Amnesty condemns Football Canada’s ‘deaf silence’ on Qatar’s migrant worker issues – National

Amnesty International criticized Canadian football for evading addressing “the widespread, serious harm that people have caused World Cup a fact” in Cata.

In an open letter to Canada Soccer, Amnesty congratulated the Canadian governing body “for establishing a team whose gritty gameplay and rich cultural diversity have sparked the imagination of the world.” the next Canadian sports leadership.”

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But Ketty Nivyabandi, secretary general of Amnesty International Canada, has called for Team Canada to take action off the pitch.

Nivyabandi writes: “Your organization’s silence on fair compensation for affected migrant workers and their families is a failure of leadership and can leave a lasting stain on the community. Canada’s re-emergence on football’s biggest stage.

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Amnesty said it has documented that thousands of workers, mainly from South Asia, Southeast Asia and Africa, “have been subjected to labor abuse, horribly underpaid and other exploitation.” .

“Despite recent changes to Qatari labor law, migrant workers still experience delayed or unpaid wages, no days off, unsafe working conditions, barriers to changing jobs. and limited access to justice. In addition to the country’s labor record, homosexuality is outlawed in Qatar – for example, sexual acts between men can be punishable by up to 7 years in prison – and Qatari law continues. consider women as second-class citizens in employment, education, and health care.

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The Calgary football fan who served on the Qatar World Cup committee is ready for the trip of a lifetime

Canada Soccer released a statement last month saying it supported “the continued pursuit of further progress regarding worker rights and inclusivity as Qatar prepares to host the world.”

“While progress has been made in enhancing worker protections through the Qatari government’s labor reforms, we encourage all partners to continue their dialogue to ensure these reforms translate into significant improvement in worker rights protection and national inclusivity beyond the FIFA World Cup Qatar 2022,” said Canada Soccer in a statement.

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“We believe the legacy of this tournament will inspire and encourage further improvements in this area, not just in Qatar but across the region.”

Canada Soccer said it met with the Canadian Embassy in Doha in Qatar in April, July and September of this year, in addition to meeting and hearing presentations from both the International Labor Organization and Amnesty. International.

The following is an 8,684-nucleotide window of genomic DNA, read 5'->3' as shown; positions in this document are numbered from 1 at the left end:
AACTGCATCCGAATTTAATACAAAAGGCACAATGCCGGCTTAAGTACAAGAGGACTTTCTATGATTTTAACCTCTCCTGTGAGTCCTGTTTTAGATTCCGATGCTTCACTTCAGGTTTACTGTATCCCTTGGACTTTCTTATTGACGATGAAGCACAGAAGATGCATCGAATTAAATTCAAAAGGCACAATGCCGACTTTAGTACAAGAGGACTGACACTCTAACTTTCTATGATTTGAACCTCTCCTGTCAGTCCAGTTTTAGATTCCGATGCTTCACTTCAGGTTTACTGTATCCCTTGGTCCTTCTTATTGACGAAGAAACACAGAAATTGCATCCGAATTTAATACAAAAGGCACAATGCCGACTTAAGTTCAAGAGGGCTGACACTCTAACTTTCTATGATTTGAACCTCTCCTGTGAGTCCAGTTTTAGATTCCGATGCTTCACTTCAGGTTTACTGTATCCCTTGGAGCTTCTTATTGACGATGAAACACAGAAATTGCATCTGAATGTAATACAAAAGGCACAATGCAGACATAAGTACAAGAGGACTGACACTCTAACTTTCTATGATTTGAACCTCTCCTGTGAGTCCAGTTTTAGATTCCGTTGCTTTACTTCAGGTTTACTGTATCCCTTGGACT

“Through our ongoing dialogue in recent months, we understand that Qatar’s regulatory reforms, if fully implemented, have the potential to make a real impact and improve further. further measures to protect workers’ rights across the country,” Canada Soccer said in a statement. “We encourage all partners to continue their efforts to implement recent labor reforms, while continuing to address and address past labor abuse cases.”

Amnesty is unimpressive.

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“Canada Soccer has clearly failed to follow through, calling into question your stated commitment to upholding Canada’s ‘global reputation as a defender of human rights and LGBTQ2S,'” it said in the photo. open letter.

Amnesty called on Canada Soccer, before the Canadian men hit the field on Wednesday against Belgium, to join the joint call of Amnesty International, Human Rights Watch and the FairSquare Project, a non-profit human rights organization, for FIFA to create a $440 grant. one million dollars Workers Compensation Fund for workers and families “who were harmed during the preparation for the Qatar World Cup.”

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Amnesty notes that other federations, including the Football Association of England, the French Football Federation, the Royal Dutch Football Association and American Football, have endorsed the Workers’ Compensation Fund. .

It also asked Canada Soccer to commit to meeting Amnesty representatives over the next 30 days to discuss “our concerns about Canada Soccer’s response to World-related human rights abuses.” Qatar Cup” and “started developing an action plan that will help Canada Soccer emerge as a leader in sports and human rights ahead of the 2026 FIFA World Cup, which Canada will partner with.” host.”

“Leadership requires more than treating workers’ rights as a procedural ‘checkbox’. Fortunately, it’s not too late for Canada Soccer to step out of the way, join other international teams in the field of human rights and become the global player they claim to be.”

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Canada Soccer did not immediately respond to a request for comment on the Amnesty letter.

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Sheikh Tamim bin Hamad Al Thani, the emir of Qatar, said on October 25 that Qatar was “under an unprecedented campaign that no other host country has faced”.

On Saturday, FIFA president Gianni Infantino defended Qatar’s immigration policy and praised the government for bringing migrants to work.

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